Abstract & Commentary
Staphylococcus aureus Virulence — how the Alpha Hemolysin Damages the Host
By Dean L. Winslow, MD, FACP, FIDSA, Chairman, Department of Medicine, Santa Clara Valley, Medical Center; Clinical Professor, Stanford University School of Medicine, is Associate Editor for Infectious Disease Alert.
Dr. Winslow is a consultant for Siemens Diagnostic.
Synopsis: Staphylococcal a-hemolysin (Hla) is a major virulence factor in S.aureus pneumonia. It activates the nucleotide-binding domain and leucine-rich repeat containing gene family, pyrin domain containing 3 (NLRP3) inflammasome inducing production of IL-1B and programmed cell death.
Source: Kebaier C, et al. Staphylococcus aureus a-hemolysin mediates virulence in a murine model of severe pneumonia through activation of the NLRP3 inflammasome. Jrl Infect Dis 2012; 205(5): 807-17.
A wild type Newman strain of S.aureus and the hemolysin-deficient Newman strain hla::erm were studied in wild-type mice and Nlrp3-/- and IL1r1-/- mice. In addition, pyrogen-free purified hemolysin was used in several intratracheal challenge experiments. An established murine pneumonia model was employed using viable S. aureus, heat-killed S.aureus (HKSA) or hemolysin. Bronchoalveolar lavage (BAL) with determination of cell counts in BAL fluid, lung mechanics and histology were all assessed.
Heat-killed S. aureus, Hla, and HKSA+Hla did not induce IL-1 secretion in Nlrp3-/- mice. In contrast, Hla with or without HKSA induced high levels of IL-1 in wild type, but not in Nlrp3-/- mice. In a similar fashion, the histology of lungs in wild type mice challenged with HKSA+Hla showed marked neutrophil infiltration, vasculitis, vascular extravasation, epithelial sloughing and necrosis whereas histopathologic changes seen in similarly-challenged Nlrp3-/- mice were minimal. At 60 hours 80% of challenged Nlrp3-/- mice survived compared to only 30% of wild type mice.
In mice challenged with live S. aureus wild type Newman strain, mortality was higher in the wild type mice than it was in the Nlrp3-/- mice. Pulmonary function abnormalities were more severe in wild type surviving mice treated with vancomycin than observed in Nlrp3-/- mice. These differential effects were not related to S. aureus burden since S. aureus CFU/mL in BAL fluid were the same in wild type and Nlrp3-/- mice. As in the studies done with HKSA and HKSA+Hla, mortality and histopathological abnormalities were correlated with IL-1 and neutrophil levels in BAL fluid, but not with TNF in BAL fluid.
In mice challenged with hemolysin-deficient S. aureus there were no differences in neutrophil counts in BAL fluid in wild type vs. NLRP3-/- mice. In IL1r1-/- mice challenged with live S. aureus mortality was indistinguishable from that seen in wild type mice. Finally, experiments in CD11b+ cells, hemolysin induced NLRP3-dependent programmed necrosis in these cells as shown by release of the marker HMGB1.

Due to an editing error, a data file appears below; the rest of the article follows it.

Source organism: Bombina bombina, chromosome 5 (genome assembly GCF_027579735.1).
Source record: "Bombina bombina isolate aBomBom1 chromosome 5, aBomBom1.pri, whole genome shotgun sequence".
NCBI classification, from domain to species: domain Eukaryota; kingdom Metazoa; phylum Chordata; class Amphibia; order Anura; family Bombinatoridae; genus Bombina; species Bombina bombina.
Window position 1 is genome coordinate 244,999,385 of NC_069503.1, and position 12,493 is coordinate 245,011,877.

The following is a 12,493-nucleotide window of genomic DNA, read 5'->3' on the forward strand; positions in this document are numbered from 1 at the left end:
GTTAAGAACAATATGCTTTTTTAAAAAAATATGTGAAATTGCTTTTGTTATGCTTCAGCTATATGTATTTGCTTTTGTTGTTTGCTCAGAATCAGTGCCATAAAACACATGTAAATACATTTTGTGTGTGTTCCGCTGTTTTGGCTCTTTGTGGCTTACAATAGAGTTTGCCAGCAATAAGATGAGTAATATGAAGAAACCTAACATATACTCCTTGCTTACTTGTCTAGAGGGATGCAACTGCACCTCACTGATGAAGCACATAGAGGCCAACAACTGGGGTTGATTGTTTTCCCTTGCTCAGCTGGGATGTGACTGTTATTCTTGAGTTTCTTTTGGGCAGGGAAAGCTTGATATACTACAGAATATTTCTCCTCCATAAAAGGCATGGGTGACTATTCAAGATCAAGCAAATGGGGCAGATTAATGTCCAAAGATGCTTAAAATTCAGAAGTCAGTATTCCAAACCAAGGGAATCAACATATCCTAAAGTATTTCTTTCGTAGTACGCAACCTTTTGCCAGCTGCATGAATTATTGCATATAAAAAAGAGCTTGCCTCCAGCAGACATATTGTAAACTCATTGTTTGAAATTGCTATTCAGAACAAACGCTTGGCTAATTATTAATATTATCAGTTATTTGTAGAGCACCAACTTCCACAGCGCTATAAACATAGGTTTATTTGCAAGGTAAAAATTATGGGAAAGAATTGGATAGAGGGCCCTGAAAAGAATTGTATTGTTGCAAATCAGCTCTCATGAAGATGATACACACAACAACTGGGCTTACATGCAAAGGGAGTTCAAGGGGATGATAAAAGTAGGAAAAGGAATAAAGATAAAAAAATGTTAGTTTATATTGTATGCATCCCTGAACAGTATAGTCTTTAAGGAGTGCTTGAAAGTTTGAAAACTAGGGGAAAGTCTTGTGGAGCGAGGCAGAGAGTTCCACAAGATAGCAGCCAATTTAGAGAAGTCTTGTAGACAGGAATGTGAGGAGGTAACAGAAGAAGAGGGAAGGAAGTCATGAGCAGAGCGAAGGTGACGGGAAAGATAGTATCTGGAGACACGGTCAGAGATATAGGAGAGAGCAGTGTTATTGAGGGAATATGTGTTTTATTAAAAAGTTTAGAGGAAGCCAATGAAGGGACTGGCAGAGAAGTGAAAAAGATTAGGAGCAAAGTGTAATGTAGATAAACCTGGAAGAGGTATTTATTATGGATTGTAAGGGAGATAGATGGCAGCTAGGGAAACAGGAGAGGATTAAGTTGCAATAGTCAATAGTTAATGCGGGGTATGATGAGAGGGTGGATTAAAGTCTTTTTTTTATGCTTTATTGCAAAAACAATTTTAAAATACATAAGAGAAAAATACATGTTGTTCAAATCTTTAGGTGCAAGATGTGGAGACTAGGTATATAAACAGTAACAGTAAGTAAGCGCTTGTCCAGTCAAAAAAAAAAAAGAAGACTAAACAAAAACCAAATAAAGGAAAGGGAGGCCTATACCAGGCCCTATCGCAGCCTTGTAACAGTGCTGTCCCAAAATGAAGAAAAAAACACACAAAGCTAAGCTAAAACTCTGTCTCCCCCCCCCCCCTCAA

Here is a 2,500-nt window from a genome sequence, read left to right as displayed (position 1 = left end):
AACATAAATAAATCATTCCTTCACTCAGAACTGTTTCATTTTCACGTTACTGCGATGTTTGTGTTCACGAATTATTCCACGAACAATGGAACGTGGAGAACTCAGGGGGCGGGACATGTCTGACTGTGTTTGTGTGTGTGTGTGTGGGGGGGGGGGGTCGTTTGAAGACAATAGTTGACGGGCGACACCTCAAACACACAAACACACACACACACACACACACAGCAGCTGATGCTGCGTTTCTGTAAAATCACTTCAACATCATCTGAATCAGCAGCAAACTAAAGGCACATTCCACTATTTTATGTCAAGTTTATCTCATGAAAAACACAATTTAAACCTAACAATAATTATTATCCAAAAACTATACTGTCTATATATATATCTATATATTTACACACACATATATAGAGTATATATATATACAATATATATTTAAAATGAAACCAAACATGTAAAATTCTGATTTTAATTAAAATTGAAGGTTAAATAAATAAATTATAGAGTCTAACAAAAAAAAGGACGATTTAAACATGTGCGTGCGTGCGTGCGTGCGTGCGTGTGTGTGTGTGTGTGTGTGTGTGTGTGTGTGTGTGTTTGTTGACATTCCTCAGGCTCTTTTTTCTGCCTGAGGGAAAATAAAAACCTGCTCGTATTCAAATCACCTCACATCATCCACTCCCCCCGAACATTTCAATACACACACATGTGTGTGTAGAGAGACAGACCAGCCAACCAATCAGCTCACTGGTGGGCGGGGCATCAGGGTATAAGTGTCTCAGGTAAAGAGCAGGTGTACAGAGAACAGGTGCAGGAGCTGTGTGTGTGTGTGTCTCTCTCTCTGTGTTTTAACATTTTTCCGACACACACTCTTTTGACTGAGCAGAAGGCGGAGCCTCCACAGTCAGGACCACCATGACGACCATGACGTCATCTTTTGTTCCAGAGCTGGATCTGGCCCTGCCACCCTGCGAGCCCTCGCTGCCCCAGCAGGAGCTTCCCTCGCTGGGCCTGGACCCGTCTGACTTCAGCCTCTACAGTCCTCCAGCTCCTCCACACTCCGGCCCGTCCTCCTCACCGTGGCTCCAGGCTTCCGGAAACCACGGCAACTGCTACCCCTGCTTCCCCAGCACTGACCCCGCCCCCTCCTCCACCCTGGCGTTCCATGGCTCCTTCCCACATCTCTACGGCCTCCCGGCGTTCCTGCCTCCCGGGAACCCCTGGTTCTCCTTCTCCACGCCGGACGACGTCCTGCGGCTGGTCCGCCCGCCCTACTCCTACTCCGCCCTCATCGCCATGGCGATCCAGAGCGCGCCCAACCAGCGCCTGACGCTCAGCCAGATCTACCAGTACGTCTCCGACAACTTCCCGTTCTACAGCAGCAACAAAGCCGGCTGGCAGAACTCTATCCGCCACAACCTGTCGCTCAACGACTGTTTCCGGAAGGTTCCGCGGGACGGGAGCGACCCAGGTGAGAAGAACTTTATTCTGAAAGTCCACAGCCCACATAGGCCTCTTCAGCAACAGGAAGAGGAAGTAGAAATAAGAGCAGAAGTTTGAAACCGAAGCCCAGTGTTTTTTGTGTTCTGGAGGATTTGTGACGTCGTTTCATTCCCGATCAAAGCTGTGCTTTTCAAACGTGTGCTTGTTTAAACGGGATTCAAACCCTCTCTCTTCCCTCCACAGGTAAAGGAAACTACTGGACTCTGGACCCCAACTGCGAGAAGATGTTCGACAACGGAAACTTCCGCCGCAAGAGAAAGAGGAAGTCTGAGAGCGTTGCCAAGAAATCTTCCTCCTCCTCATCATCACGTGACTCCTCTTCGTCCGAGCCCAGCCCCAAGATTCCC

All S.aureus produce secreted exotoxins including the cytolysins a-hemolysin, hemolysin, and bicomponent leukocidins.1 Moreover, a-hemolysin has emerged as a key virulence factor in a murine model of S. aureus necrotizing pneumonia.2 Purified hemolysin has also been shown to induce pulmonary inflammation in rats and rabbits.3-5
The NLRP3 inflammasome is signaling complex which activates procaspase-1, processing and secretion of IL-1B and IL-18, and the initiation of programmed cell necrosis. The NLRP3 inflammasome is activated in response to a number of pathogen-derived molecules and S. aureus hemolysin has recently been shown to induce NLRP3-mediated signaling in cultured cells.6
The elegant studies reported in this paper conclusively demonstrate that hemolysin almost certainly causes pulmonary damage through activation of NLRP3 inflammasome-mediated signaling and that this effect is independent of IL-1 expression. While mice lacking NLRP3 are not completely protected from hemolysin-producing S. aureus this suggests that hemolysin promotes virulence through both NLRP3-dependent and NLRP3-independent mechanisms. The authors postulate that targeting the NLRP3 inflammasome might someday be a potential therapeutic strategy in not only S. aureus pneumonia, but also in bacterial pneumonias due to other pathogens including Streptococcus pneumoniae in which pore-forming toxins including pneumolysin have also been shown to activate NLRP3 signaling.
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